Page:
Under Connecticut law, the owner or keeper of a dog is legally responsible for injuries caused by a dog bite. In fact, there is a statute that says that the owner or keeper is “Strictly Liable,” or presumed responsible, for a dog bite so long as the person who is bitten is not trespassing, committing a tort, teasing, tormenting or abusing the dog. A child under seven years old is presumed not to be trespassing, committing a tort, teasing, tormenting or abusing the dog. The so called “Dog Bite Statute” includes both injuries sustained from dog bites and other dog related injuries such as being knocked over, knocked off of a bicycle/motorcycle or otherwise being injured by a dog.
Unfortunately dog bites happen and the injuries can be quite severe including disfigurement and scarring, both physical and emotional.
Over the years we have handled many dog bite and dog related claims. In so doing we have earned a reputation for honesty, integrity and results. If you, a family member or friend has been injured by a dog, please contact us to discuss the details at 877-287-8203 or email@example.com.
We will answer your questions, evaluate your claim and explain your options at no charge. Our pledge is to provide responsive, superior legal representation.
CDC Facts Concerning Dog Bites
The most recent USA survey of dog bites conducted by CDC researchers concluded that in 2001, 2002 and 2003 there were 4.5 million American dog bite victims per year (1.5% of the entire population). Sacks JJ, Kresnow M. Dog bites: still a problem? Injury Prevention 2008 Oct;14(5):296-301.
885,000 bites per year -- almost one out of every 5 -- are serious enough to require medical attention. (Centers for Disease Control, Dog Bites, accessed May 10, 2014.)
Dog bites send nearly 368,000 victims to hospital emergency departments per year (1,008 per day). Centers for Disease Control and Prevention, Nonfatal Dog Bite–Related Injuries Treated in Hospital Emergency Departments — United States, 2001, MMWR 2003;52:605-610.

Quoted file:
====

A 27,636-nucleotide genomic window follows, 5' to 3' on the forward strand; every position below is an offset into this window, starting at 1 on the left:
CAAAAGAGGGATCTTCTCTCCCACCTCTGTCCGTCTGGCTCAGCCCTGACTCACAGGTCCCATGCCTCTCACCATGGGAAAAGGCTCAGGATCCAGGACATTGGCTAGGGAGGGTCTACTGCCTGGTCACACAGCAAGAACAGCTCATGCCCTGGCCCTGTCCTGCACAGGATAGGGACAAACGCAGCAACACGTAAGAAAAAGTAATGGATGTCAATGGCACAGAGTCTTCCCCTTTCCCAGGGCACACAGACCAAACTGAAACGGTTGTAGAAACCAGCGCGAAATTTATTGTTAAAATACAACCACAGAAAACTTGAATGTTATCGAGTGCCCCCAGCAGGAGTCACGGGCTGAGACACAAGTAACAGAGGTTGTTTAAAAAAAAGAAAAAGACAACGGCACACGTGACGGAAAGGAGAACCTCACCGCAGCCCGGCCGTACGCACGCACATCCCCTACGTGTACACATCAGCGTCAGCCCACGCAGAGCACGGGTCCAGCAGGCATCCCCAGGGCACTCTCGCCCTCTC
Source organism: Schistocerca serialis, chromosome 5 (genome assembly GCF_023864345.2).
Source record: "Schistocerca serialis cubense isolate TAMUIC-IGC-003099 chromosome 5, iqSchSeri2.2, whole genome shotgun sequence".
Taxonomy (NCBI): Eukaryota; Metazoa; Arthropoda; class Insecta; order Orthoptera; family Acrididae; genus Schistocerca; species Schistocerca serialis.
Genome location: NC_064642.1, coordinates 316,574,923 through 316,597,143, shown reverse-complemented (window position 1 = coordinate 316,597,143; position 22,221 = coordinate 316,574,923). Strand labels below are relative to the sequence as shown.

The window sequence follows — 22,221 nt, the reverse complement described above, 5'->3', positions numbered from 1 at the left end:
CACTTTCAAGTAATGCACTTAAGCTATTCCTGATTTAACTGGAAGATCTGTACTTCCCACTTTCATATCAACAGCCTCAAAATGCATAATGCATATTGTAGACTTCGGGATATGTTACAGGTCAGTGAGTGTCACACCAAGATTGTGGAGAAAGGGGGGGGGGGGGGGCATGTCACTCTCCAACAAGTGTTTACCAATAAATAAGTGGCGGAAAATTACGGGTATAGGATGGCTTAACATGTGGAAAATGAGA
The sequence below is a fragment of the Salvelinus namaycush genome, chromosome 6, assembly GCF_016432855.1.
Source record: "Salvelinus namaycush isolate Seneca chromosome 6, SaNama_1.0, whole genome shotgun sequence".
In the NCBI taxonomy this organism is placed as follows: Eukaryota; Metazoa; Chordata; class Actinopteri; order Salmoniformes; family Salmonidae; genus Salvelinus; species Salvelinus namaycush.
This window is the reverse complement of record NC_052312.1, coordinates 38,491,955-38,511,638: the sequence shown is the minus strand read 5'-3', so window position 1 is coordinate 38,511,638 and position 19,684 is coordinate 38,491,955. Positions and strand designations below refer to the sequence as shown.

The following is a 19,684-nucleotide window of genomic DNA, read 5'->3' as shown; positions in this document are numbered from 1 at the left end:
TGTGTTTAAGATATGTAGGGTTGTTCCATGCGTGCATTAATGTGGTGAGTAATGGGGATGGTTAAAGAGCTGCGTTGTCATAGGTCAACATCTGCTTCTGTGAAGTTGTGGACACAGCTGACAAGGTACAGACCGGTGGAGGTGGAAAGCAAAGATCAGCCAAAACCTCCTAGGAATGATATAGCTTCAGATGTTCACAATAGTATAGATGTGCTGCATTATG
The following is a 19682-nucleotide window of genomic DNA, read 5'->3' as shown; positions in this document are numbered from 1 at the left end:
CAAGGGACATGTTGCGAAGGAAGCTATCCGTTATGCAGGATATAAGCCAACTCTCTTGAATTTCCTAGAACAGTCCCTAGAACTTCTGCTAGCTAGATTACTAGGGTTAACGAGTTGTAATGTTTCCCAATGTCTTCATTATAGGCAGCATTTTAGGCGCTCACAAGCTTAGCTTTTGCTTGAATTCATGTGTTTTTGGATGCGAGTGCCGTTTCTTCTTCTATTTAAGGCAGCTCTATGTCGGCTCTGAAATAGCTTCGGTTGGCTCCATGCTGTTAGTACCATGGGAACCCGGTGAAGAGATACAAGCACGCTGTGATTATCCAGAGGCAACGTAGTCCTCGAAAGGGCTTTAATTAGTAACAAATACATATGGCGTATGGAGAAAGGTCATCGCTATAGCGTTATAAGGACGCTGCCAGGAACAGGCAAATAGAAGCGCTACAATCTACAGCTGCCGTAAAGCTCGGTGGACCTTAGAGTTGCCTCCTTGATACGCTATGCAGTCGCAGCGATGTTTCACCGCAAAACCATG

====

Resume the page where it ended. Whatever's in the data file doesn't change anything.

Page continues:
In 2012, more than 27,000 people underwent reconstructive surgery as a result of being bitten by dogs. (Centers for Disease Control, Dog Bites, accessed May 10, 2014, quoting from American Society of Plastic Surgeons. 2012 Plastic Surgery Statistics Report [online]. 2012. [cited 2013 Oct 24]. Available from URL: http://www.plasticsurgery.org/Documents/news-resources/statistics/2012-Plastic-Surgery-Statistics/full-plastic-surgery-statistics-report.pdf.)
16,476 dog bites to persons aged 16 years or greater were work related in 2001. (Ibid., Nonfatal Dog Bite–Related Injuries Treated in Hospital Emergency Departments — United States, 2001, MMWR 2003;52:608.
5,900 letter carriers were bitten in 2012. (US Postal Service.) Los Angeles is the worst city in the USA for mail carrier dog bites. (Read the article.)
Getting bitten by a dog is the fifth most frequent cause of visits to emergency rooms caused by activities common among children. (See Weiss HB, Friedman DI, Coben JH. Incidence of dog bite injuries treated in emergency departments, JAMA 1998;279:53; also see US Consumer Product Safety Commission, Injuries associated with selected sports and recreational equipment treated in hospital emergency departments, calendar year 1994. Consumer Product Safety Review, Summer 1996;1:5.) Note that this comparison is limited to activities that children more or less voluntarily engage in, such as playing sports, playing with animals, etc. Dog bite injuries are not specifically set forth in Federal Interagency Forum on Child and Family Statistics, Child Injury and Mortality, pp. 36, 37, 136 and 137, which states that the leading causes of emergency room visits overall are falls, being struck by or against an object, natural or environmental causes, poisening, being cut or pierced, and motor vehicle accident.